Preparing for Worship

by | Feb 18, 2022 | Preparing For Worship

Heather MustainPreparing for Worship – Heather Mustain.


Today we sing a hymn with words written by Ken Medema. Many of you know and love Medema’s work. But for those who don’t know him, his official bio states, “For four decades, Ken Medema has inspired people through storytelling and music. Though blind from birth, Ken sees and hears with heart and mind. His ability to capture spirit in word and song is unparalleled.”

And it is indeed unparalleled. Often Medema improvises in the moment, taking a passage of Scripture or a sentence from a sermon and builds an entire piece that is both theologically sound and heartwarming. It’s inspiring to watch someone’s creativity unfold right before your eyes. Wilshire has had the privilege of worshiping with Medema many times, most recently during the celebration of George’s 30th anniversary as our senior pastor.

This semester I agreed to teach a course for the Garland School of Social Work at Baylor University on community-based social work. It’s my jam. I love the content, and I love teaching the content to up and coming graduates even more. My goal has been to get these students to reconsider going into clinical fields and instead joining me and others in congregations. It’s not going well, but it’s fun nonetheless. One of our revolving conversations is around how to engage in difficult conversations in a time where everything is so polarizing — something I know that we ourselves have continued to discuss.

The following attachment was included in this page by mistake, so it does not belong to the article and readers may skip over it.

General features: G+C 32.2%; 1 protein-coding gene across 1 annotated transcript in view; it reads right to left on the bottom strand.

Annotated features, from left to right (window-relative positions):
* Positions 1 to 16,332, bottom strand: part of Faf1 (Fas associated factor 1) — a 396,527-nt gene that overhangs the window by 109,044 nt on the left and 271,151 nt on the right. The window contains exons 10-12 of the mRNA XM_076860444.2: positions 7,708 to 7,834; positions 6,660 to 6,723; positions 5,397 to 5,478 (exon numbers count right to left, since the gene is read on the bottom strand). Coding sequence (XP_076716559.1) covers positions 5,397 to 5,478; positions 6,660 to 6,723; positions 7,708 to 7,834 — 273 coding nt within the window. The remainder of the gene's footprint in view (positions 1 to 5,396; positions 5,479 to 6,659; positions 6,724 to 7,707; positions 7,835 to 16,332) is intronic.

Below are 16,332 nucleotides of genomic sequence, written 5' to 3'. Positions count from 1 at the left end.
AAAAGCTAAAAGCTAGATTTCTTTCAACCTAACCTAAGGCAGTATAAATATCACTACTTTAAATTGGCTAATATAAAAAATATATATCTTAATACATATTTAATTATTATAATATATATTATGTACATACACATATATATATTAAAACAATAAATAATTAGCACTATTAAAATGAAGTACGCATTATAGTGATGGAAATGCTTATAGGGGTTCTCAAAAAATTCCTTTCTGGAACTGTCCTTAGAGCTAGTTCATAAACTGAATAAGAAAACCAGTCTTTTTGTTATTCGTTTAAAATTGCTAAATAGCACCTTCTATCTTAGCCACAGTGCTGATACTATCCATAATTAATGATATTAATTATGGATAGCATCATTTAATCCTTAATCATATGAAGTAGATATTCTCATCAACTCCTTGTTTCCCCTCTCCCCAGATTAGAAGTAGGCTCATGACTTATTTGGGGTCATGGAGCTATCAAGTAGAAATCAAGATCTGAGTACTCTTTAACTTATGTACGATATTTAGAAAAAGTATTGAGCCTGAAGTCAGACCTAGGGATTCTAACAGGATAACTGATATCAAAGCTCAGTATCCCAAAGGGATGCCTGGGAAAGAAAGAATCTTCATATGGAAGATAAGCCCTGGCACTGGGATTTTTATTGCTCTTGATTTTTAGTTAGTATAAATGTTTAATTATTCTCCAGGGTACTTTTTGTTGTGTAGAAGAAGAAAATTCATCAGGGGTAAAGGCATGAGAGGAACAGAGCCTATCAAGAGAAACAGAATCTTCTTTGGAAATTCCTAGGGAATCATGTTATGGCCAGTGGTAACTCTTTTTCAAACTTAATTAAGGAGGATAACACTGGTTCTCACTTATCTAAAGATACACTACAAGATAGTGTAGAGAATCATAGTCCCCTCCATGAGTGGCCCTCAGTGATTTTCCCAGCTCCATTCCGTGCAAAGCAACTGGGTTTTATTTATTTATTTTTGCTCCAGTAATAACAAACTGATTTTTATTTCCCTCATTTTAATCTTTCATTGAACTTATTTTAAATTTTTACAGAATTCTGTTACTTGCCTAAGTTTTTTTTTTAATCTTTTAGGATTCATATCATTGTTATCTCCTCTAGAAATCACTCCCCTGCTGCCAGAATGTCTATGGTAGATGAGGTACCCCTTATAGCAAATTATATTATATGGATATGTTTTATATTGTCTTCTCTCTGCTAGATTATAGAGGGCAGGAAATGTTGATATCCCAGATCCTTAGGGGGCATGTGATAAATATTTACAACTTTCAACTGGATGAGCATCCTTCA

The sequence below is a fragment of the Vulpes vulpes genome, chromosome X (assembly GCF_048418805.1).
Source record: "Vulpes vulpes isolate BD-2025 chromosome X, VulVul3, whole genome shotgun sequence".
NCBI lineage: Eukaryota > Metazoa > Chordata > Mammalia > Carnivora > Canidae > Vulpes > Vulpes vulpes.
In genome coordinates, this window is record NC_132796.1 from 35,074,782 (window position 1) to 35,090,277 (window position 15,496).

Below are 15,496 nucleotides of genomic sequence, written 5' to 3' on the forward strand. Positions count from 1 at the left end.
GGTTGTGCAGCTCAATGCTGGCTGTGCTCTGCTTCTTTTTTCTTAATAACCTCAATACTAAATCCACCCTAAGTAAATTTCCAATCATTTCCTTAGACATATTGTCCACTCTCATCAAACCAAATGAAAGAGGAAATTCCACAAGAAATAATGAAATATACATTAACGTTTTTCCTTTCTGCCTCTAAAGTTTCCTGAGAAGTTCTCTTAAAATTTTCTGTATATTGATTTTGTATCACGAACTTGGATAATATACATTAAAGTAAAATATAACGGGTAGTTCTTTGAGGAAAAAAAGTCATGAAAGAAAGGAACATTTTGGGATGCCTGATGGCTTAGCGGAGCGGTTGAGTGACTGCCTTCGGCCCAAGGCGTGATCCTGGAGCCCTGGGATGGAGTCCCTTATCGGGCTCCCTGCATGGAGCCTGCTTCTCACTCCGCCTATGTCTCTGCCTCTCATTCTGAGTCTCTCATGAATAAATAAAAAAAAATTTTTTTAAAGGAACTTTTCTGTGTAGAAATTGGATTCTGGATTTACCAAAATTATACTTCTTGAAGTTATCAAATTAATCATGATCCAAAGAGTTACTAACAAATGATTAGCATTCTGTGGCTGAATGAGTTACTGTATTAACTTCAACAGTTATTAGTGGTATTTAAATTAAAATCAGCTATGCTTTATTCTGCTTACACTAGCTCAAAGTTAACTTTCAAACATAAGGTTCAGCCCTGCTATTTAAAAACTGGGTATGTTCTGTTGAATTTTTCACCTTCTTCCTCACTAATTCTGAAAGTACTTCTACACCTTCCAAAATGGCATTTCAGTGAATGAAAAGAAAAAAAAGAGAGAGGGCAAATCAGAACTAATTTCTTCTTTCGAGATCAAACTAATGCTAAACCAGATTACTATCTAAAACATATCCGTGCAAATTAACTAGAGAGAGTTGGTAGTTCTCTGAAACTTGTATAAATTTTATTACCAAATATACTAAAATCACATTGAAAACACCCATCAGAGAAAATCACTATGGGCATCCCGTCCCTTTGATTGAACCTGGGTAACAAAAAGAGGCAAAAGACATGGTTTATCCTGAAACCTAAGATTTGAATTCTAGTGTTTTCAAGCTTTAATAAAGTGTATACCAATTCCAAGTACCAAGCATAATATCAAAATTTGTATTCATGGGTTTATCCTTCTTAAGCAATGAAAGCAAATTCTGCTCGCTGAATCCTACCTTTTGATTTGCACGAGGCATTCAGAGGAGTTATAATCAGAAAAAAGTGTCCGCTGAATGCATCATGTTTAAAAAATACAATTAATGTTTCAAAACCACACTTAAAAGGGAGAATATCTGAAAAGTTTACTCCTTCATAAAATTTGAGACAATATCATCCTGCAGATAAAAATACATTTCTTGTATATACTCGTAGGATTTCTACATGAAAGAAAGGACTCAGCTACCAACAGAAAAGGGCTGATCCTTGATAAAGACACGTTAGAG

So much of our liturgy can help us find answers to these tough questions, but hymns particularly can be so instructive. “Let Truth and Mercy Find Here,” today’s closing hymn, holds an answer, I think, to my students’ questions and maybe to our own. “Let mercy’s gentle manner, so willing to forgive, fill warring hearts with longing ‘til in truth’s light we live.” My heart so very often feels at war these days. Medema’s words provide a comfort in knowing that God’s mercy is gentle and therefore mine can be as well.

As we continue to live in days where peace and justice and truth and mercy no longer embrace, this morning our words declare the opposite. May our songs this morning be our prayer, and may our prayer be our guiding light as we move through conflict with curiosity and gentleness.